Credit Suisse risks third straight annual loss on Trump tax overhaul

Credit Suisse Group may post $2.33 billion loss for 2017 after taking a hit from a US tax overhaul signed into law by President Donald Trump.

A sign sits on a glass entrance door to a Credit Suisse Group AG office building in Zurich, Switzerland, on Thursday, July 6, 2017. Switzerland is tightening capital requirements for PostFinance AG, Raiffeisen Schweiz and Zuercher Kantonalbank, three systemically important domestic banks, forcing them to set aside more funds to absorb losses and avoid government bailouts. Photographer: Michele Limina/Bloomberg
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Credit Suisse Group is at risk of posting a third consecutive annual loss after predicting it will take a 2.3 billion-francs (US$2.33 billion) hit from a US tax overhaul signed into law by President Donald Trump.

Unless the Zurich-based bank made significantly more than 1 billion francs in the final quarter of this year, the writedown could trigger yet another yearly deficit for the lender, which had a net income position of 1.14 billion francs after nine months.

The new tax bill means both “Credit Suisse and UBS will have to book a loss,” Andreas Brun, an analyst at Mirabaud, said. Credit Suisse spokeswomen Amy Rajendran declined to comment on whether the charge would result in a fourth-quarter loss. She said the bank will report results in February.

“It won’t affect Credit Suisse’s share price since they’ve guided for it and the writedown doesn’t affect the regulatory capital,” Mr Brun said. “However, it doesn’t look nice for Credit Suisse to post another full-year loss because of a one-off regardless of all the progress they’ve made.”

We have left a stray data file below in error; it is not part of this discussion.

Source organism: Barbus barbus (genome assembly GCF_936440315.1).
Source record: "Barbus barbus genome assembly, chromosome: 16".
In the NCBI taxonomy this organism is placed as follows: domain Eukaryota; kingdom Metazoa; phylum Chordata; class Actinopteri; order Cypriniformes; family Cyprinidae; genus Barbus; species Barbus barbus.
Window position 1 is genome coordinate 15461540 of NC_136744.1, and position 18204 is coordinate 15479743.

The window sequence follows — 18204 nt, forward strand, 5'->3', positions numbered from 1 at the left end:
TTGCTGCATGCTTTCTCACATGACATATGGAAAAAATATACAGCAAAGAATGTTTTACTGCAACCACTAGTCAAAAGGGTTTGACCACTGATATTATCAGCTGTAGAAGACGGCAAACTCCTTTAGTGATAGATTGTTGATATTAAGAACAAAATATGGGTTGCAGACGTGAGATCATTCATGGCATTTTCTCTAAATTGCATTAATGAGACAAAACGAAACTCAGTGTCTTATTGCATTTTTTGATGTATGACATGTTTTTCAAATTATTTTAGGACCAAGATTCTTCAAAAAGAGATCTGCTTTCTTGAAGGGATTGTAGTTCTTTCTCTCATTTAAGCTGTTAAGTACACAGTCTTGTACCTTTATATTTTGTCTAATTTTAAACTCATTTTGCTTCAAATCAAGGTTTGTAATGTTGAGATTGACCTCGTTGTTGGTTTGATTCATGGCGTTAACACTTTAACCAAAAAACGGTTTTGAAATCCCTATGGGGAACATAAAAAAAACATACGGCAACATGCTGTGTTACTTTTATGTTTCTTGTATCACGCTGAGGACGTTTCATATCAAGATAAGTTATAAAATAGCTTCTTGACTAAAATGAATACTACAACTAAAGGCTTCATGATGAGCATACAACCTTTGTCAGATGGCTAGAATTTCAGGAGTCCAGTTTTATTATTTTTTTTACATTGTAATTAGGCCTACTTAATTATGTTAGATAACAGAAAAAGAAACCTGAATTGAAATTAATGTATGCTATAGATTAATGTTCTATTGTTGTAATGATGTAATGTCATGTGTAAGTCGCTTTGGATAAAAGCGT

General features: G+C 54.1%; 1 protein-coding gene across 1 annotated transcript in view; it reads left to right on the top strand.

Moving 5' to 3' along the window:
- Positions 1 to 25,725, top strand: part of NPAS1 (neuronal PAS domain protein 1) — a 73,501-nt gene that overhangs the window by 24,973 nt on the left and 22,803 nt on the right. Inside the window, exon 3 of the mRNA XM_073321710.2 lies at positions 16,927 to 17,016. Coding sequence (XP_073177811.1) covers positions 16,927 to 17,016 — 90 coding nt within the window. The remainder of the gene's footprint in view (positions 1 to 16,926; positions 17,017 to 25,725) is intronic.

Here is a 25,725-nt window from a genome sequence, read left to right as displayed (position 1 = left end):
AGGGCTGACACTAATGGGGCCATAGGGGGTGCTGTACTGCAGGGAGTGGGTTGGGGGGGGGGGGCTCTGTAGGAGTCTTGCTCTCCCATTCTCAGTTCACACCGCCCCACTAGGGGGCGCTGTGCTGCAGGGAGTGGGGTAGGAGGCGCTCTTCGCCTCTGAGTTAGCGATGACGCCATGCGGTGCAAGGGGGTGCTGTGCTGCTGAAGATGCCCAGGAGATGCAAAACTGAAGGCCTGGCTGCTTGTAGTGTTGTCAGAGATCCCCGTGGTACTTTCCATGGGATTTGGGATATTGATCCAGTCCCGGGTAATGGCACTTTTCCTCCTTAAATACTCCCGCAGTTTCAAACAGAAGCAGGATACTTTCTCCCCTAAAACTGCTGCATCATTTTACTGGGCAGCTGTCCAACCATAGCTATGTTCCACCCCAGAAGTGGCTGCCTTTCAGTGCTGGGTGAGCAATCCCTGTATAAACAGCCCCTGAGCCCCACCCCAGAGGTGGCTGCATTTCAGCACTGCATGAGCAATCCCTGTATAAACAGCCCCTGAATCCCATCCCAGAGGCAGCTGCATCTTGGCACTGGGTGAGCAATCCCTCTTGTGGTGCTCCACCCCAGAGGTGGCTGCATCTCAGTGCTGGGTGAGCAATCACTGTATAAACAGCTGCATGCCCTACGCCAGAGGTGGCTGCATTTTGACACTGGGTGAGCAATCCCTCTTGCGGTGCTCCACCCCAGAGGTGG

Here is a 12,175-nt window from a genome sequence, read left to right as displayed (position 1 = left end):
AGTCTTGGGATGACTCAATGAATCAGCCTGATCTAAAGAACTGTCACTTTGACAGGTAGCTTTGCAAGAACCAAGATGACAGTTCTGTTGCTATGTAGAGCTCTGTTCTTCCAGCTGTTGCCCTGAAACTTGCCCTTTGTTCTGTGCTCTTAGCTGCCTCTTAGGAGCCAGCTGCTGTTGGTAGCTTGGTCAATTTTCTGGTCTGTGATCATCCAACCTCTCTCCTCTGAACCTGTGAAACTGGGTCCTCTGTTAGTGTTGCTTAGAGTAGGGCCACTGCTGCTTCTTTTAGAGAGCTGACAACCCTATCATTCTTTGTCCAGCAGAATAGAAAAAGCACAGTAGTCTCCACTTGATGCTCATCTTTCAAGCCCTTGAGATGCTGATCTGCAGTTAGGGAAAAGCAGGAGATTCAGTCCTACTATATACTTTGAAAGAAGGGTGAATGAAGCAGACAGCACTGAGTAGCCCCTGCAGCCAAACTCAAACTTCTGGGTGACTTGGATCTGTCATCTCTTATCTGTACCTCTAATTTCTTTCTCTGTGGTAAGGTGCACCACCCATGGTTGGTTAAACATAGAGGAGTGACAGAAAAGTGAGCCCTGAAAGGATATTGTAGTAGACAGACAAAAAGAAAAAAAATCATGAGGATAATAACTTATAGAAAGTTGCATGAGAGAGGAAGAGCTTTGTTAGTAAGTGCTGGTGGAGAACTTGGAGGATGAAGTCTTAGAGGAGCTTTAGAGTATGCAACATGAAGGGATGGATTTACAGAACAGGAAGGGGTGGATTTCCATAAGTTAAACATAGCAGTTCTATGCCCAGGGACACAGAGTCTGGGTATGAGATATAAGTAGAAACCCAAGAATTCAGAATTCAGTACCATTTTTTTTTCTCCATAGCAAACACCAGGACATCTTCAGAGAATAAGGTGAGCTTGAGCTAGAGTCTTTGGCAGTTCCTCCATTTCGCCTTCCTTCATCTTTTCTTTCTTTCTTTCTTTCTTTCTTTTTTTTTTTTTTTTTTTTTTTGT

Credit Suisse has sought to reassure investors by saying that the policy for returning capital to shareholders remains unchanged and that the one-time accounting adjustment will have a “minimal” effect on the capital position. Tidjane Thiam announced a return on tangible equity target of as much as 12 per cent by 2020 at the investor day in London on November 30, the first profitability target under his tenure.

The new tax on services and interest payments to affiliates outside the US is “likely to have a negative impact” on tax liabilities in 2018, Credit Suisse said. The bank will provide a more detailed account on the US tax reform’s impact with the release of its full-year results scheduled for February 14.


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The lowering of the corporate tax rate from 35 per cent to 21 per cent will benefit most companies but it also requires them to recalculate deferred tax assets that have accumulated on their balance sheets. Bank of America will also take a $3bn charge and biotechnology company Amgen announced a writedown of $6bn to $6.5bn.

“Credit Suisse anticipates that the reform will have a positive impact on the US economy and our activity levels in the US,” the bank said in a statement on Friday, particularly in investment banking activities in advisory and underwriting.

The writedown may result in a loss of between 900 million francs and 1 billion francs for 2017, said Daniel Regli, an analyst at Main First. “I don’t believe that this will be a concern for shareholders, as the writedown isn’t relevant for the CET1 ratio and thus the dividend,” he said.

UBS guided in September that every one percentage point reduction in the tax rate would result in a writedown of approximately 200 million francs. UBS spokesperson Alec Zimmermann confirmed the guidance but wouldn’t comment any further.